by John Calvin (compiled by John H. Kromminga)
I beseech you therefore, brethren, by the mercies of God, that ye present your bodies a living sacrifice, holy, acceptable unto God, which is your reasonable service. And be not conformed to this world: but be ye transformed by the renewing of your mind, that ye may prove what is that good, and acceptable, and perfect, will of God. —Romans 12:1, 2
Even so, Madame, consider, I beseech you, if hitherto you have taken pains to serve and honor so good a master, how you can strive more earnestly than ever to arm yourself against opposition, to take courage against all difficulties "in order to surmount them; for, since the worldly often manifest invincible constancy in the pursuit of their vanities, patiently enduring so many labors, troubles, and dangers, it would be too shameful if we were to grow weary in the way of salvation; although this is by no means all that is required of us, that we show ourselves steadfast in the midst of persecutions; for, even if there were no enemies to make open war upon us, we find enough of aversion and indisposedness in ourselves and all around to hinder us in making our calling sure, which all those who have a true zeal to devote themselves to God experience more fully than anyone could tell them.
Inasmuch, then, as I hold you to be of the number, I entreat you to exercise yourself continually in the doctrine of renouncing the world yet more and more, in order to come nearer to our Lord Jesus, who has once for all purchased us to separate us unto himself. I mean the world, such as we carry it within ourselves, before we are made again after his likeness.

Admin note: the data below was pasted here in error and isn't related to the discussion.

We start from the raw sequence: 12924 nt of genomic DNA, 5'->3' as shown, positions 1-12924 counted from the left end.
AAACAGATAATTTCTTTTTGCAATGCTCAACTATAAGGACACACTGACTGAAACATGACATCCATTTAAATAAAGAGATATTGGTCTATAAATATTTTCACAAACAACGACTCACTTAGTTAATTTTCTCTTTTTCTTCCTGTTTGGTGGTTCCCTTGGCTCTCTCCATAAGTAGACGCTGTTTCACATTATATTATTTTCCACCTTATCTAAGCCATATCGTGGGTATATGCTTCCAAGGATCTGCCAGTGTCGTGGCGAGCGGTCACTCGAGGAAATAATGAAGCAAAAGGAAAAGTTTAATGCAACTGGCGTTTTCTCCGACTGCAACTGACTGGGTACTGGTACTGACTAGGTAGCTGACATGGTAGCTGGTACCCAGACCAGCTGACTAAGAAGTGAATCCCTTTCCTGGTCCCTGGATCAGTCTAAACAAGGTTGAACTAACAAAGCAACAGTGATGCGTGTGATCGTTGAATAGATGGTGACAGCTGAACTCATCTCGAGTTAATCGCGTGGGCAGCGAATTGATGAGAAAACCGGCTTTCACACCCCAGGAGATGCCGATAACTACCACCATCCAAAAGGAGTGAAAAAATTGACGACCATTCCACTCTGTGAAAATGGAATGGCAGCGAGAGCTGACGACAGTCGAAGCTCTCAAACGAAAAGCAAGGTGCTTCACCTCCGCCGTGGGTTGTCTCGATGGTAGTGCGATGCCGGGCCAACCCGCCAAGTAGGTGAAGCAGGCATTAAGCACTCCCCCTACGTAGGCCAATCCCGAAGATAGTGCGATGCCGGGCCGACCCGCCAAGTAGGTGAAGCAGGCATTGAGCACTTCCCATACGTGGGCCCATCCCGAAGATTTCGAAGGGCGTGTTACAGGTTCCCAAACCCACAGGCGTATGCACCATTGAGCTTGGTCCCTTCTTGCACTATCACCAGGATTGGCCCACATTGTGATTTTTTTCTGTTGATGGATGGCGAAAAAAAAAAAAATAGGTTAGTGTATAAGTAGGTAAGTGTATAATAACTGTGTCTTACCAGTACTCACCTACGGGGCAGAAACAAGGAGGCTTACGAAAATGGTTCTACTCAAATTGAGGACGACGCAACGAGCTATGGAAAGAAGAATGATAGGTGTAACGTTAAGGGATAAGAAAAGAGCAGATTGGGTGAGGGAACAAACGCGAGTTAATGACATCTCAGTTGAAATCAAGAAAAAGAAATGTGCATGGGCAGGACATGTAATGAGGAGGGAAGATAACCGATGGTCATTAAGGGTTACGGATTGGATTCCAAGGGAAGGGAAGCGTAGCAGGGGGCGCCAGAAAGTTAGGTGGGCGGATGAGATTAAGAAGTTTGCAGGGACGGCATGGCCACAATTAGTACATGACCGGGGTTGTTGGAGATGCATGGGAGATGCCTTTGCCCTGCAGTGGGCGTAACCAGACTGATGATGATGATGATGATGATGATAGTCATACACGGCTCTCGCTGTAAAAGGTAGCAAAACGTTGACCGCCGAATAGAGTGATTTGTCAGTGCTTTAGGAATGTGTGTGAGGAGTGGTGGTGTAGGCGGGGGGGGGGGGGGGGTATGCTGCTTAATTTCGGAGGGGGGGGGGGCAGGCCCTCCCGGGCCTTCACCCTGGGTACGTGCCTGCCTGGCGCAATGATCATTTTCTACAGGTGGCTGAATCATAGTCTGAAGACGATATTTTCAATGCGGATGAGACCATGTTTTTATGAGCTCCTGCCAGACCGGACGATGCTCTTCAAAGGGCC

And seeing that our whole nature, inasmuch as by the corruption of the plague it has been depraved, is enmity against God, the kingdom of our Lord Jesus Christ cannot be duly established, until all which is ours has been beaten down; and not only the open vices which are condemned of men, but also our own reason and wisdom.
I am aware that I do not speak to you of any new thing, and that by the grace of God you have long ago begun to follow in the way of the holy heavenly calling. But the study of holiness is one of which we must avail ourselves even to the end. —Correspondence
John Calvin was the premier theologian of the Reformation, but also a pious and godly Christian pastor who endeavored throughout his life to point men and women to Christ. We are grateful to Reformation Heritage Books for permission to use John Calvin's Thine Is My Heart as our daily devotional for 2013 on the OPC Web site. You can currently obtain a printed copy of that book from Reformation Heritage Books.
Dr. Joel Beeke, who is editorial director of Reformation Heritage Books, has this to say:
"Calvin shows us the piety of a Reformed theologian who speaks from the heart. Having tasted the goodness and grace of God in Jesus Christ, he pursued piety by seeking to know and do God’s will every day. He communed with Christ, practicing repentance, self-denial, and cross-bearing. Moreover, his theology worked itself out in heart-felt, Christ-honoring piety. The selections of this devotional bear this out, and hopefully will be used by God to direct pious hearts in our own day."
These devotional readings from John Calvin were compiled by John H. Kromminga. Be sure to read his "Introduction" to John Calvin's Thine Is My Heart.